Petrick: We use our website, posters, handouts, social media and the preshow if content is available

Green: We do all the social media arena along with press releases, in-lobby previews, TrailerVision spots, onscreen spots, one-sheets, media tie-ins, media partners, multiple website exposure, mobile-app exposure (like Flixster), and any other earned media opportunities.

Goodrich: We weekly send over 200,000 e-newsletters (recipients are removed if not opening in six months), and we have a well-maintained website and computer-functioning phone answer system to publicize regular as well as alternative programs. Each of our theaters has a Facebook page with someone from the management team daily “working” the Facebook postings: ours and moviegoers’. We also watch the main moviegoer websites. We’re looking for any comments (negative ones are fine if answered). Social media, again: If watched and responded to daily, we will find alternative-title audiences.

Mayo: Since its founding, the company has focused its attention on leveraging social media in order to build a strong relationship with our patrons. What is unique at Digiplex is that the customer-engagement effort permeates every level of our organization and is calibrated for hyper-local interaction. We use Facebook and Twitter like everybody else, but our promotional playbook also incorporates a lot of other parts of the social-media space we’ve found to be very effective.

Maxwell: Fathom Events uses many platforms to promote events, including event trailers run as part of our pre-feature advertising across our entire network; posters in select theatre lobbies; box-office clings with artwork that jumps out at anyone interested in the events; a rich website and monthly newsletter; a robust fan following on Facebook and Twitter; purchase of event ads with online properties that are relevant to specific events; mobile and search-engine marketing; marketing and media partnerships; grassroots outreach; local media coverage; fan incentives and engagement; contests and sweepstakes; content partner marketing; theatre manager incentives; and consumer handouts of postcards, flyers and event guides and community outreach by local theatre staff.

What are the greatest challenges of doing alternative content?
Green: Securing content that the public is interested in.

Scott: Getting appropriate live content.

Petrick: Fitting alt-content programming into our schedules so it complements our traditional film showings.

Mayo: Finding the audience for alternative content is certainly going to remain the challenge for the exhibition industry. In fact, there is no monolithic audience. They are stunningly diverse and legion. Perhaps the greatest internal challenge is how to think about audiences and communicate with them. They don’t necessarily segment along any standard demographic lines. However, alternative-content audiences do express clear preferences and have the tendency to exhibit consistent behavior.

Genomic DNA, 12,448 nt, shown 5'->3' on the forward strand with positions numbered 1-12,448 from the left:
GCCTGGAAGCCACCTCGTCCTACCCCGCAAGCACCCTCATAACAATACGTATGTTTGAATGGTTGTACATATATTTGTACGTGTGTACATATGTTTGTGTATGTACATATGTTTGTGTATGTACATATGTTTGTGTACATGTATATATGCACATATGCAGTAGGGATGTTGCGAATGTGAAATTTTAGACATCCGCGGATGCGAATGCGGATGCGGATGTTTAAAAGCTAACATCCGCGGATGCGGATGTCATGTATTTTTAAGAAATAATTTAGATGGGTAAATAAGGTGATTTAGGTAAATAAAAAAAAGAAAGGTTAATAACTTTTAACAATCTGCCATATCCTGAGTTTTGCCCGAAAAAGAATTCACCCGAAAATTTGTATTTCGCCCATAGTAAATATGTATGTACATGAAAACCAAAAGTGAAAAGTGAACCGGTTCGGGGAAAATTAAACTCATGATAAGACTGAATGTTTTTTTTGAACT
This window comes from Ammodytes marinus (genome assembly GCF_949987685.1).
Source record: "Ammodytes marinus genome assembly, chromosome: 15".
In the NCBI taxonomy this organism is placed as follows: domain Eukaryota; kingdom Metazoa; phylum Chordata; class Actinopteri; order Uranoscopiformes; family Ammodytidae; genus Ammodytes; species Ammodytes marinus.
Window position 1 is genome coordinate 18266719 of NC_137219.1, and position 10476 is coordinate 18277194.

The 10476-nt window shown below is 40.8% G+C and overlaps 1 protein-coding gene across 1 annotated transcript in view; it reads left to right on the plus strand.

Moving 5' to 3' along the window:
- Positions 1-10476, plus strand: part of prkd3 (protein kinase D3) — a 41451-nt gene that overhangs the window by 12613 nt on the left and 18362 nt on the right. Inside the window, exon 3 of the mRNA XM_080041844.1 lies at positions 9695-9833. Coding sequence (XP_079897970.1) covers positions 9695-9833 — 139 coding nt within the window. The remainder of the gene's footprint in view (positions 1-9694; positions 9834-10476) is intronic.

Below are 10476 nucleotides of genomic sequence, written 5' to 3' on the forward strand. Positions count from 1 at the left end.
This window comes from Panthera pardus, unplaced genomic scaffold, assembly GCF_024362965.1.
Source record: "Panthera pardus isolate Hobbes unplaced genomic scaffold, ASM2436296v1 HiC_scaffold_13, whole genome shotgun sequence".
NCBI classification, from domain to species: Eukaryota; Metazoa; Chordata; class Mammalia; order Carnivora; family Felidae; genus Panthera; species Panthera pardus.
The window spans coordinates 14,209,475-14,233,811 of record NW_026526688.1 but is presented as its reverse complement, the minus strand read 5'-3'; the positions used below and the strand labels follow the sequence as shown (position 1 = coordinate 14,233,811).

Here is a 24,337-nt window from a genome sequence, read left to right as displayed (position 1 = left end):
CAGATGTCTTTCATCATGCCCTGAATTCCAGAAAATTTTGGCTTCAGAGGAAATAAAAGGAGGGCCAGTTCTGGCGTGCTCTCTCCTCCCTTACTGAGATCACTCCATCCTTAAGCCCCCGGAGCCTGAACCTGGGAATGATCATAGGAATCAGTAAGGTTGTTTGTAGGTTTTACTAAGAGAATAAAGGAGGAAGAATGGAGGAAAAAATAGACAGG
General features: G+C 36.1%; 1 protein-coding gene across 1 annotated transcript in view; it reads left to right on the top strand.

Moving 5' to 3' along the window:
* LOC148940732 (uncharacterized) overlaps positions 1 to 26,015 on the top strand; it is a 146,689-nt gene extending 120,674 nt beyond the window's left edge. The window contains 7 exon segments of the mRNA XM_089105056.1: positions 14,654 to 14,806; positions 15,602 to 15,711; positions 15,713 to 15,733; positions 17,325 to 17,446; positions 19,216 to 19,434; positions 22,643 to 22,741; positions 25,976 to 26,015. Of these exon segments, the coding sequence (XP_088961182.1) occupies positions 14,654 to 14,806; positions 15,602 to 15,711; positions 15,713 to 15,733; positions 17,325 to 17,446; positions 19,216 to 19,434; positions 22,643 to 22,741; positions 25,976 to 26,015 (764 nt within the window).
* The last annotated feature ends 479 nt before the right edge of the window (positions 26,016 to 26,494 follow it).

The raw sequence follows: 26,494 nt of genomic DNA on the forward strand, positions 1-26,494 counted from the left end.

Maxwell: Driving awareness through effective and cost-efficient marketing as well as patience with the gradual development of the technological infrastructure needed for distribution. We understood quickly how crucial it was that we properly customize the marketing mix for each project to effectively market a national product on a local market level, laser-targeting efforts to reach the niche customers to whom each piece of content is relevant. Building a team of highly specialized employees who understand how to best program and market alternative content in movie theatres is at the core of how we have successfully overcome the inherent challenges initially posed by the nature of our business (meaning, while we have a national footprint, we realized that our customers are all local). We have focused on programming content that has a built-in fan base that can best be activated via our strategic marketing partnerships and interconnected digital ecosystem, including social media and mobile initiatives that drive word of mouth. Additionally, as technology became more affordable, we were able to scale to markets all over the country and keep event prices affordable. Unlike a movie, one-night alternative-content events cannot support traditional P&A expenditures. Finding cost-effective ways to drive awareness was a challenge and required time and patience to allow the business to grow organically.

Goodrich: The key challenge is always influencing “adequate” attendance to meet the expectations of the alternative-content providers. We also need to prove to the alternative filmmakers that one or two showings will appropriately enable his/her audience to see the title.

Marshall: With over 11 years’ experience in alternative programming, we have to say live satellite delivery is always the most challenging. We have built excellent partnerships with companies like BY Experience, Omniverse Vision and Emerging Pictures who are experts in the field and work to provide the best broadcasts possible.